But, it’s not all doom and gloom, with organisations across the UK, like Manchester Digital, on a mission to encourage the younger generations into technology and digital careers in efforts to curb this skills gap. Although we see a shortage now, it’s only a matter of time before we have fully-qualified technology experts joining the workforce. 

Company culture for success 

Research has shown if change management efforts fail it’s because outdated models and change techniques are fundamentally misaligned with the constantly changing business environment. To combat this, businesses must have a robust change management infrastructure in place in order to effectively deliver digital transformation. 

There are several key factors that must be considered when it comes to change management. These include: preparation, definition of requirements, the design phase – including the selection of the right solutions, the building phase, the test phase, and finally the launch. All these involve resources, attention, and awareness from those at the top in order to make the process successful. 

With this in mind, those mobilising the change must remember organisations are made of individuals each with their own agendas, interests, and end-goals. Instead of forcing a culture where you are trying to persuade people why they should change as a collective, look at what appeals to each department individually and why digital transformation should resonate with them. This personalisation will not only build an effective company culture but will also ensure holistic buy-in from all parties. 

The new era of digital transformation 

Recently, we’ve seen several successful digital transformation schemes that have put people and the business’ culture at the heart of the process, in turn reaping the rewards. One key example from last year is when the NHS introduced NHSX to have oversight of NHS Digital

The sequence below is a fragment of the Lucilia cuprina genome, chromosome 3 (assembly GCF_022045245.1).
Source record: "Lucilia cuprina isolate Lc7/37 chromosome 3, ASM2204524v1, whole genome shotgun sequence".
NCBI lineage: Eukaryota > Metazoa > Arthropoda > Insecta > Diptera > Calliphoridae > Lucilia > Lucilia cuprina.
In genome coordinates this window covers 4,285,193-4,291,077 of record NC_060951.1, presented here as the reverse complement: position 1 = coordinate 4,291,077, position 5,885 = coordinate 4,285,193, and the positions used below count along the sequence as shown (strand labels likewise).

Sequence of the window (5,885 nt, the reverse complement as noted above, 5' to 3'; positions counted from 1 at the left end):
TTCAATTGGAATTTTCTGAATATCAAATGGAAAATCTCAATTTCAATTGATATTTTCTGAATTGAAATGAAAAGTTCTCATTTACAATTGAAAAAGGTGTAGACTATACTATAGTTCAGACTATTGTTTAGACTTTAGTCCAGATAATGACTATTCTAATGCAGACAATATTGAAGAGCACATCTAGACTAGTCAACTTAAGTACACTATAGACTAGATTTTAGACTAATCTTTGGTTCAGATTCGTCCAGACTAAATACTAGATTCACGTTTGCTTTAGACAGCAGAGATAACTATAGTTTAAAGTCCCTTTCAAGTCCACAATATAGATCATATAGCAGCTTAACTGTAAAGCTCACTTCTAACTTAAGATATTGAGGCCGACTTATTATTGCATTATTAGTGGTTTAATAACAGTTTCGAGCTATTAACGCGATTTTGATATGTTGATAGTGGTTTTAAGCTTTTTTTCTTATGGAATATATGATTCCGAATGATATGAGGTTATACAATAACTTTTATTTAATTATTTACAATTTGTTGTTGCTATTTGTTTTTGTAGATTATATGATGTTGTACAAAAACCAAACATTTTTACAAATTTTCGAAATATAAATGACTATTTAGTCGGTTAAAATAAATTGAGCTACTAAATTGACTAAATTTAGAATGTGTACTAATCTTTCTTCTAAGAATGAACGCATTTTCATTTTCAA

NHSX’s key responsibilities were to: create coordination and consistency – establishing best practice across the whole NHS technology, digital, and data policies; support the use of emerging and technologies; establish cyber security standards to protect valuable data; champion and develop digital training, skills and culture; and deliver an efficient process for technology spend, domain name management, and website security. 

As a result, the NHS has created a solution that is fit for all purposes, while ensuring each and every member of the organisation is trained sufficiently in order to implement this transformation, no matter what their business role is. By taking this approach and building a clear structure and culture where all parties are involved and informed, it means the NHS has successfully delivered one of the largest digital transformation initiatives to date. 

As part of the DTX agenda, we’ll have Iain O’Neil, Digital Transformation Director at NHSX, discussing the implementation of NHSX, the pain points of the digital transformation project, and ultimately its success. Iain will be on the Digital Culture Stage on 25 March at 2pm.

Planning for the future

It’s clear that when digital transformation works well but it’s clear there needs to be investment in the people and culture behind this transformation to make it a success. We can’t rely on technology to solve all the problems; businesses must work collectively as an organisation to ensure the success of the company’s future. 

We’ll be discussing this and a whole host of other ways to effectively implement digital transformation in your business, no matter what your size, at this year’s Digital Transformation EXPO Manchester, 25-26 March, at Manchester Central. Find out more about the event, here